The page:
Opinion | The need for green economic policy

Carbon dividends and investments in green technology will give us the edge over CO2.

A+group+of+people+pose+for+their+portraits+and+to+show+their+signs+on+Wednesday%2C+March+31%2C+2021.+Iowa+Citizens+for+Community+Change+held+the+rally+on+the+Riverside+Dr.+overpass.

Jeff Sigmund

A group of people pose for their portraits and to show their signs on Wednesday, March 31, 2021. Iowa Citizens for Community Change held the rally on the Riverside Dr. overpass.

Shahab Khan, Opinions Columnist


If the government is to ultimately alleviate the repercussions of climate change, it needs to find a way to incentivize people into adopting sustainable practices. Luckily, there is a strategy for this—implementing carbon dividends and increasing investments in clean energy.

In Iowa City, June was the hottest month on record, and July has been anything but colder. Forty percent of the state is in severe drought, which has led to a degradation of crop quality across the board, causing great harm to our agriculture industry.

Furthermore, the increase in frequency of climate-related disasters has caused billions of dollars in damages to Iowa cities as thousands have lost their homes in flash floods. The bottom line is that climate change affects all of us, and we need a solution that works for everyone.

When thinking in terms of economics, carbon dioxide emissions are considered negative externalities as they are social costs that make markets inefficient and the quality of life worse for society.

To combat the negative externality, economists often recommend installing a carbon tax which discourages firms — and people — from polluting the air carbon dioxide, forcing them to look for cleaner ways to produce goods and services.

Despite the fact that case studies have shown that carbon taxes are effective in helping deal with climate change, the politics surrounding them are tricky, as the policy proposal has continuously failed to gain traction amongst the general population, who see the taxes as regressive.

However, if legislators pass a carbon dividend, things could work out differently. Like a carbon tax, a carbon dividend works through levying a fee on polluters. Unlike a carbon tax, however, American families get reimbursed, while polluters do not.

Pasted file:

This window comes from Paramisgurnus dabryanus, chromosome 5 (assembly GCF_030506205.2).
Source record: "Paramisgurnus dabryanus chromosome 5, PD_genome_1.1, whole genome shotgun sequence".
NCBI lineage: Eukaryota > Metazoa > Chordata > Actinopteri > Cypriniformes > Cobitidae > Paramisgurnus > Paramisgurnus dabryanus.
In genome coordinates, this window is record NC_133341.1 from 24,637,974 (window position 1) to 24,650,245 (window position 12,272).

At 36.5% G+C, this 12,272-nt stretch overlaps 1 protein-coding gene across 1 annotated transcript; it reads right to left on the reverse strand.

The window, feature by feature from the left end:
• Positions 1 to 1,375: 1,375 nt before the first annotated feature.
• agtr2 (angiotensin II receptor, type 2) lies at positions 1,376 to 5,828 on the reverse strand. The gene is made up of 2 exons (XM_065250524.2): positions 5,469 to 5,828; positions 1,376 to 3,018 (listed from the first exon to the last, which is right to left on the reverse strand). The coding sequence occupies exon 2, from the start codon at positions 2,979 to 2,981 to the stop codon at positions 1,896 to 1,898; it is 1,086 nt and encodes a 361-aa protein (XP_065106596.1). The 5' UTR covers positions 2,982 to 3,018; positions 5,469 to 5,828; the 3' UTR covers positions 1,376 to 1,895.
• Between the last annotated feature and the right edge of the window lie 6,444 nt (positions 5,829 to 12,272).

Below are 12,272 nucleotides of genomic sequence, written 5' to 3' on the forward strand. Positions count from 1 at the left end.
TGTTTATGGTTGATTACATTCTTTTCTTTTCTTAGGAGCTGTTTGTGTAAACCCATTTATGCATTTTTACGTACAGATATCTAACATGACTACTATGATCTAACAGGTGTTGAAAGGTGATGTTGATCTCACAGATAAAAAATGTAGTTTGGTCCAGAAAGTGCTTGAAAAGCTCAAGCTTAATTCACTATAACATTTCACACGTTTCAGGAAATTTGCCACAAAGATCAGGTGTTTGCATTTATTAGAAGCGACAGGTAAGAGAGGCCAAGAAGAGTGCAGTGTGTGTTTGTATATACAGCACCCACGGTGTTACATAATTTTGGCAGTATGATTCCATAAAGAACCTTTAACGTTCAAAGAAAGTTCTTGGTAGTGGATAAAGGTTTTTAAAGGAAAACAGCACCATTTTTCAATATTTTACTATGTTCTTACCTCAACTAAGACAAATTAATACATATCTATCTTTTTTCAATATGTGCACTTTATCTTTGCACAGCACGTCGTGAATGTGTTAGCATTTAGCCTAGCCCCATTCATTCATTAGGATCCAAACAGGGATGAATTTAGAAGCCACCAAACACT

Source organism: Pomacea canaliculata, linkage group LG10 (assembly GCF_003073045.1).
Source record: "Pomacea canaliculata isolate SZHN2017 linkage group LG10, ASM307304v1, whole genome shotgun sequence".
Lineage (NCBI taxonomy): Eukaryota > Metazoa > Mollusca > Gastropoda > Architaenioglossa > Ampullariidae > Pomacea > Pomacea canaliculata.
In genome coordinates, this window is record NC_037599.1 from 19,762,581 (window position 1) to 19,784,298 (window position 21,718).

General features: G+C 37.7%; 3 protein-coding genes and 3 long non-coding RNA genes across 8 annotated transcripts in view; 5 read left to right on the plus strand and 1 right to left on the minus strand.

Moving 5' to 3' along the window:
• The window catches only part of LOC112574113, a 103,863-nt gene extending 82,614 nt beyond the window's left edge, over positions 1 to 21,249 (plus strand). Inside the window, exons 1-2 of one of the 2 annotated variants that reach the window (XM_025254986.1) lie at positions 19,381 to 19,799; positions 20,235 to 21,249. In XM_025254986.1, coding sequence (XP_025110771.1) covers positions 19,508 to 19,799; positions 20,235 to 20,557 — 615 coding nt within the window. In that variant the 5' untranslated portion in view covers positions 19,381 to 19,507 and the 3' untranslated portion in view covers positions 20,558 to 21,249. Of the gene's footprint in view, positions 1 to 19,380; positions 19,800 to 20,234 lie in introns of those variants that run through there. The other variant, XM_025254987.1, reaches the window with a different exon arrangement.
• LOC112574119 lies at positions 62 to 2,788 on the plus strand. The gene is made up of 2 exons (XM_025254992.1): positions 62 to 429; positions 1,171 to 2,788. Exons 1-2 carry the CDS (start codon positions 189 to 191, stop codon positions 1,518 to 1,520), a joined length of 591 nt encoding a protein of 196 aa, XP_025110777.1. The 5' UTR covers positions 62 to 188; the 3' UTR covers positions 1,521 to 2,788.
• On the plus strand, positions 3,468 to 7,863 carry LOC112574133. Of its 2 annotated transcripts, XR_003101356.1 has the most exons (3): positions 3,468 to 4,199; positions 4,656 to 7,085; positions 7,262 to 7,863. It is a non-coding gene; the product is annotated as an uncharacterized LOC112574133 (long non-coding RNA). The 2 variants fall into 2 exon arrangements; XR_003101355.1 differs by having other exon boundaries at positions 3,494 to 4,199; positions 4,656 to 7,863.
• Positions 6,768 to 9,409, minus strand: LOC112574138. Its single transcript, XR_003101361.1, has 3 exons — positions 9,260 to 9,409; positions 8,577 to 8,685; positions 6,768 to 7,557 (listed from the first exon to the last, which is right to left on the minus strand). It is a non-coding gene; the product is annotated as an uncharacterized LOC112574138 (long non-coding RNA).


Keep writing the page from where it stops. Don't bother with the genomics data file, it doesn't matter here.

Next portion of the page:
In other words, you are getting paid not to pollute.

One of the more popular plans being discussed in policy circles is the Baker-Schultz climate plan, which would fine firms and individuals $40 per ton of carbon polluted and increase by 5 percent per year above inflation. This would end up cutting emissions by half in 2035 and put $2,000 per year in the pockets of American families, which is a win-win solution for all.

Of course, like any market-based solution, certain climate activists have found climate pricing schemes to be insufficient and are alternatively arguing for the passage of the Green New Deal, a proposition that demands the U.S. revolutionize the economy by becoming a net-zero emitter by 2030.

The problem with the Green New Deal is that there are no actual policy proposals within the plan to combat climate change. Instead, when the authors refer to as “transforming the economy”, they are making vague appeals to increasing access to single-payer health care, ending oppression, and strengthening unions.

While all of these ideas are great, they really do not have any real direct links to mitigating climate change. In contrast, carbon dividends are directly focused on combating the existential crisis.

On the other hand, what the Green New Deal people get right is that we need to make our infrastructure green, which leads into the second part of the strategy for combating climate change.

President Joe Biden’s American Jobs Plan aims to accomplish this by investing billions of dollars in replacing coal power plants with clean ones; incentivizing people to buy electric cars while electrifying public transport; making homes energy efficient; and partaking in environmental conservation.

By investing in green technologies, Biden is hoping to take the first steps for the U.S. to become 100 percent carbon free by 2050, an ambitious yet practical goal that is within reach.

There is no quick fix for climate change. We are now dealing with the repercussions of unchecked pollution that humans have caused over the last 200 years. Fortunately, we do have the necessary solutions for solving this crisis. Our lawmakers just have to be bold enough to implement them.


Columns reflect the opinions of the authors and are not necessarily those of the Editorial Board, The Daily Iowan, or other organizations in which the author may be involved.


 

Facebook Comments